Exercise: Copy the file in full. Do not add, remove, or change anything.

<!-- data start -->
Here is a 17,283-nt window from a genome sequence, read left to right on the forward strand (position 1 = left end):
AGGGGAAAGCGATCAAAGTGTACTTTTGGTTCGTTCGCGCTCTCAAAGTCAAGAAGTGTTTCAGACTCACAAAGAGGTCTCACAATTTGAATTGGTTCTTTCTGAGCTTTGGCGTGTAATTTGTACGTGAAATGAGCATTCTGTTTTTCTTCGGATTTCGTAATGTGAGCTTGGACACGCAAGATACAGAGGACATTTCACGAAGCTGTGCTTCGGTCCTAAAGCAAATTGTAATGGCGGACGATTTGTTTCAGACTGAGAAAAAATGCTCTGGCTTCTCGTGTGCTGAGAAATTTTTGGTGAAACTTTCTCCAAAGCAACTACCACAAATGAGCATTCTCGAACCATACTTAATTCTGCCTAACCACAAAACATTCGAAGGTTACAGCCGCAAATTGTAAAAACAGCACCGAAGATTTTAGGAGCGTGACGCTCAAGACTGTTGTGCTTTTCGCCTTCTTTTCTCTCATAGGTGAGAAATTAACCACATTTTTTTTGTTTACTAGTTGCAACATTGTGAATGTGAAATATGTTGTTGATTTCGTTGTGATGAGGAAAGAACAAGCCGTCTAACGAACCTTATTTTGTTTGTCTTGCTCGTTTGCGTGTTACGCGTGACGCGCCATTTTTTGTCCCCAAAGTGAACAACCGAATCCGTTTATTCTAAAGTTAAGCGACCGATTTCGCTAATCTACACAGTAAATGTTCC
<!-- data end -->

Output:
Here is a 17,283-nt window from a genome sequence, read left to right on the forward strand (position 1 = left end):
AGGGGAAAGCGATCAAAGTGTACTTTTGGTTCGTTCGCGCTCTCAAAGTCAAGAAGTGTTTCAGACTCACAAAGAGGTCTCACAATTTGAATTGGTTCTTTCTGAGCTTTGGCGTGTAATTTGTACGTGAAATGAGCATTCTGTTTTTCTTCGGATTTCGTAATGTGAGCTTGGACACGCAAGATACAGAGGACATTTCACGAAGCTGTGCTTCGGTCCTAAAGCAAATTGTAATGGCGGACGATTTGTTTCAGACTGAGAAAAAATGCTCTGGCTTCTCGTGTGCTGAGAAATTTTTGGTGAAACTTTCTCCAAAGCAACTACCACAAATGAGCATTCTCGAACCATACTTAATTCTGCCTAACCACAAAACATTCGAAGGTTACAGCCGCAAATTGTAAAAACAGCACCGAAGATTTTAGGAGCGTGACGCTCAAGACTGTTGTGCTTTTCGCCTTCTTTTCTCTCATAGGTGAGAAATTAACCACATTTTTTTTGTTTACTAGTTGCAACATTGTGAATGTGAAATATGTTGTTGATTTCGTTGTGATGAGGAAAGAACAAGCCGTCTAACGAACCTTATTTTGTTTGTCTTGCTCGTTTGCGTGTTACGCGTGACGCGCCATTTTTTGTCCCCAAAGTGAACAACCGAATCCGTTTATTCTAAAGTTAAGCGACCGATTTCGCTAATCTACACAGTAAATGTTCC